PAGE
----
The real winner in the Cody Hodgson trade was Alexander Sulzer

A quick perusal of the comments section on our recent Cody Hodgson trade post shows that it wasn’t quite well-received. There were two predominant criticisms: 1) Cody Hodgson is God, and 2) Alex Sulzer is twice as God. I suspect there’s no convincing those of you who espouse the former, so let’s jump straight to the latter.

Several people objected to my (conscious) choice to ignore the back half of the deal, the D-for-D swap of Alexander Sulzer for Marc-Andre Gragnani. After all, this part looks like a massive win for Buffalo as well. Sulzer has been the most prolific scorer of the four men moved, with 9 points in 15 games and 5 points in his last 3. Who in the Sam Hill saw that coming?

Canuck fans are up in arms. You’d think Sulzer was dipped in the River Styx on his way to Buffalo. But if he was, someone was holding him by his defence.

Consider the Sabres’ recent, 6-5 overtime victory over the Toronto Maple Leafs, a game they were lucky to win. (For example, they were down by two twice, but they were playing the Leafs. That’s lucky.)

Now, Sulzer had 2 goals and 1 assist in this game, but he was actually on the ice for 7 goals — 4 for Buffalo and 3 for Toronto. And of those 3 goals against, he was directly responsible for 2.

Here’s Joey Crabb’s tally, which made it 4-2 for Toronto. Just as he was in Vancouver, Sulzer is no. 52.

Why yes, that is Sulzer being ever-so-gently nudged out of the way so Clarke MacArthur can score. You can’t hear it, but MacArthur says “excuse me, sir” when he arrives at the crease. Seriously, there are hoarders that think Sulzer was easy to move.

Fortunately, the Sabres were able to get that one back pretty quickly. And then this happened: Again, keep your eyes on no. 52.

Yes, you did indeed just see Sulzer get absolutely embarrassed by rookie defenceman Jake Gardiner.

Now, I could probably find video of pretty much anybody making a bad defensive play, because it happens. And, again, Sulzer gave the Sabres’ 3 points and even got the Gardiner goal back only 4 minutes later.

But these aren’t just defensive gaffes — they’re high-level defensive cluster[swears] that led to the Sabres going down by 2 goals twice in the 3rd period of a game they had to win.

And yet, Canuck fans are wondering why Alain Vigneault didn’t want to play Sulzer, and why the team was okay letting him go before the games really start to mean something.

One more thing: let’s not react as though Sulzer’s 9 points in Buffalo were 9 points he would have gotten in Vancouver. Sulzer left a depth chart on which he was the 8th defenceman and landed on a depth chart on which he was a borderline top-4. Potentially season-ending injuries to Tyler Myers and Christian Ehrhoff thrust him even further up the ranks. He’s currently playing on the top pair with Jordan Leopold.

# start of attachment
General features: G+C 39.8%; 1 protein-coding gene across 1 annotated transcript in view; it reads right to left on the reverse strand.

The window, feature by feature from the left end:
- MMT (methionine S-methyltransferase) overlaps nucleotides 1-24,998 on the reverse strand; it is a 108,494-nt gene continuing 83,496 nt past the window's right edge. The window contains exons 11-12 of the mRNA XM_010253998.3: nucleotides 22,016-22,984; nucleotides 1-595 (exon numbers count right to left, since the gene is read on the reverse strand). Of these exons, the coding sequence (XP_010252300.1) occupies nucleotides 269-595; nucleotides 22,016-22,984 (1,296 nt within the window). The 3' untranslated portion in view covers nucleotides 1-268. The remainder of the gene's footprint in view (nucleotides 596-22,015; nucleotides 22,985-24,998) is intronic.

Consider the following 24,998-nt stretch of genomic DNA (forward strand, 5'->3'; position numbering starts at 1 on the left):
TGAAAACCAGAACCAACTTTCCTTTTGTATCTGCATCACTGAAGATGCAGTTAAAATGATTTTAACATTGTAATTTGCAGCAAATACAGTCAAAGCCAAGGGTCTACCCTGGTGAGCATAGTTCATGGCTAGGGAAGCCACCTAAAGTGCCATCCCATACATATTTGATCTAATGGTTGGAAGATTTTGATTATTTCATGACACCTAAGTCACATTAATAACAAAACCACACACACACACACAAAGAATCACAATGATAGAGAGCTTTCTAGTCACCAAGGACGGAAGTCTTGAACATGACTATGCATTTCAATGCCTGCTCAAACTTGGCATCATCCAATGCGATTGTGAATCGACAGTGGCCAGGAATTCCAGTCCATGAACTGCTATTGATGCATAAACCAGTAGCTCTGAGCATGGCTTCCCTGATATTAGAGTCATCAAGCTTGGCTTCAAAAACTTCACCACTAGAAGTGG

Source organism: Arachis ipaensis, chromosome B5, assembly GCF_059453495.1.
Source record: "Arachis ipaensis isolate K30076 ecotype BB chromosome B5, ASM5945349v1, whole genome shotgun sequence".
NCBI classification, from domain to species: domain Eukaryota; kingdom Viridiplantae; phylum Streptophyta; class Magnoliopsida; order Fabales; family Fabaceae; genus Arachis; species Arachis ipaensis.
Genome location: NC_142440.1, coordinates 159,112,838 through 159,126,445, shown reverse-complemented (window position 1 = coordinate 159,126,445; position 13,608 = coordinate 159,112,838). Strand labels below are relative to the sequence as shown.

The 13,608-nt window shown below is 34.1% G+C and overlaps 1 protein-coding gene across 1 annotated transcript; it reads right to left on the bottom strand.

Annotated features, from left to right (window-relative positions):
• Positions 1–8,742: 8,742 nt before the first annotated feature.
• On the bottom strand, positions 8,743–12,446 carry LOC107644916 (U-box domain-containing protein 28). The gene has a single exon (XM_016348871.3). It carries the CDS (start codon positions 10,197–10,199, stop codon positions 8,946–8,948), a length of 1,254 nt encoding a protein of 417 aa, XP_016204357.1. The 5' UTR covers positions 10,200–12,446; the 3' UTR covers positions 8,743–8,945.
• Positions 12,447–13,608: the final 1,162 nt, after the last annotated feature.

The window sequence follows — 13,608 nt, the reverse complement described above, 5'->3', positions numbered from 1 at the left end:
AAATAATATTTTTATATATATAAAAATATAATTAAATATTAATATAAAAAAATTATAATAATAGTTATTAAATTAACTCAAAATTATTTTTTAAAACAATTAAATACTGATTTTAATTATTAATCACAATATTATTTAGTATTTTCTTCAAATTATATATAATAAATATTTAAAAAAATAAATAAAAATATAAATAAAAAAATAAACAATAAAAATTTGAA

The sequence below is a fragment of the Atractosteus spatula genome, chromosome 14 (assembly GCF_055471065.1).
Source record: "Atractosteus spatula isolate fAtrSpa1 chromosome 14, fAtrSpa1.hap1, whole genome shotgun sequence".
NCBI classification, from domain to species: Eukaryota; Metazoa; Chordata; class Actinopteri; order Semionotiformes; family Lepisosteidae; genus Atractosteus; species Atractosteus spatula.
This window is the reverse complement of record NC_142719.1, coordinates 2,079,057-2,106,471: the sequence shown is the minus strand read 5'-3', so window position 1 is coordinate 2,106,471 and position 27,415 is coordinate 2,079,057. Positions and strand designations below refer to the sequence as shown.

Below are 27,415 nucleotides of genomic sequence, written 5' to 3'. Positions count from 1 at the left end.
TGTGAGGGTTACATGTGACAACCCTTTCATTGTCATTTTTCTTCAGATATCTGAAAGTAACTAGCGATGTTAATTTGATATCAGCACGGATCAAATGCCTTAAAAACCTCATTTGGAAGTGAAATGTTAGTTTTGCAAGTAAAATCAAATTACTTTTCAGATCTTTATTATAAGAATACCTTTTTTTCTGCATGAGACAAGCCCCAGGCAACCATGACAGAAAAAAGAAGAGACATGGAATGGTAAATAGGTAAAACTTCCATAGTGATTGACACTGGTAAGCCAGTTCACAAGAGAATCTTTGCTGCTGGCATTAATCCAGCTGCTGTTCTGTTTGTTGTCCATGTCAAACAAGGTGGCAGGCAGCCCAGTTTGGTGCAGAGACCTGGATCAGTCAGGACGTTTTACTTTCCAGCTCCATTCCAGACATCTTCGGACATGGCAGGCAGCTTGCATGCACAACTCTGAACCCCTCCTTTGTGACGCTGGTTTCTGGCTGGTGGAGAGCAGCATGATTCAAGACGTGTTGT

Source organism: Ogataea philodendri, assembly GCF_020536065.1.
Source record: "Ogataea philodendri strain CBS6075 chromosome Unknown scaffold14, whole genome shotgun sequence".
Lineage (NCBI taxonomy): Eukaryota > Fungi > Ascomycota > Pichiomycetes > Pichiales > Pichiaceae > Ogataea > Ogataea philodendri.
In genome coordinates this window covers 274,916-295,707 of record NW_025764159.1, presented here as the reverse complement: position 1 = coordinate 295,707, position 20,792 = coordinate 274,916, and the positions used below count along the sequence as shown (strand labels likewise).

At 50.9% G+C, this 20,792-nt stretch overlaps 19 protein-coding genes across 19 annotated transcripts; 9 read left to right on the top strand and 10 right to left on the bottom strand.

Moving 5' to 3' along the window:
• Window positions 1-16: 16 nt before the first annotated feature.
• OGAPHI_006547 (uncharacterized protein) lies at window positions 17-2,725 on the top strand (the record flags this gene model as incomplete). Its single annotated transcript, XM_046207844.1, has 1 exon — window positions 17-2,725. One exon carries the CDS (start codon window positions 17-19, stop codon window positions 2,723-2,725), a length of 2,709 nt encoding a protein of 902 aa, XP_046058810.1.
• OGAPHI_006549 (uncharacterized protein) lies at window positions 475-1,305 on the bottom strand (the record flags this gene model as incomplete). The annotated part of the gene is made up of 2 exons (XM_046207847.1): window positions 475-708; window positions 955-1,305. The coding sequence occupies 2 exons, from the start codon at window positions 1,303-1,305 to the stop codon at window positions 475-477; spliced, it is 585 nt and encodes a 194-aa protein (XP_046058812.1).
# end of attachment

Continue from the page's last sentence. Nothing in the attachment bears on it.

Now, it’s entirely possible that this really is Sulzer’s coming-out party. But it’s also quite possible that Sulzer is experiencing what we might call “The Baumgartner effect”, which occurs when a borderline NHLer suddenly looks like a stud because injuries to the studs lower the curve. Recall that Nolan Baumgartner, now the captain of the Chicago Wolves and an emergency option at best in the NHL, put up 34 points in 2005-06 after injuries to Ed Jovanovski and Sami Salo earned him a promotion to the top four and the powerplay. (Subsequently, these injuries also brought Kevin Bieksa up to the bigs, there to stay.)

In case it wasn’t clear that injuries and a small sample size can make a guy look better than he is, this was the same season that Ottawa Senators’ third-string goalie Alex Auld won the Canucks’ team MVP award.

All of this said, I think it’s safe to say the real winner in the Cody Hodgson trade was Alex Sulzer, who closes out a contract year with a plethora of points in a perfect situation, and will likely earn a better contract than he deserves as a result. Hooray for Sulzer!

One final note: please don’t misunderstand our three most recent posts. We’re not claiming the Canucks won the Cody Hodgson trade at all. We’re just pointing out that looking only at offensive production yields a skewed perception of it. From a defensive standpoint, the Canucks aren’t regretting the deal in the slightest.

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28 comments

  1. Brent
    April 5, 2012

    And to think that when the trade happened I thought that they didn’t have a bag of pucks to throw in the trade, so they gave them Sulzer.

    Seriously though, glad to see him getting more ice time and getting some points.

    So what body part houses the “defence” in regards to being dipped in the Styx? Although I am not entirely sure I want to know.

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  2. Warpstone
    April 5, 2012

    The backhalf of the trade is really interesting, because Sulzer and Gragnani are examples of how different players need different fits in which to thrive.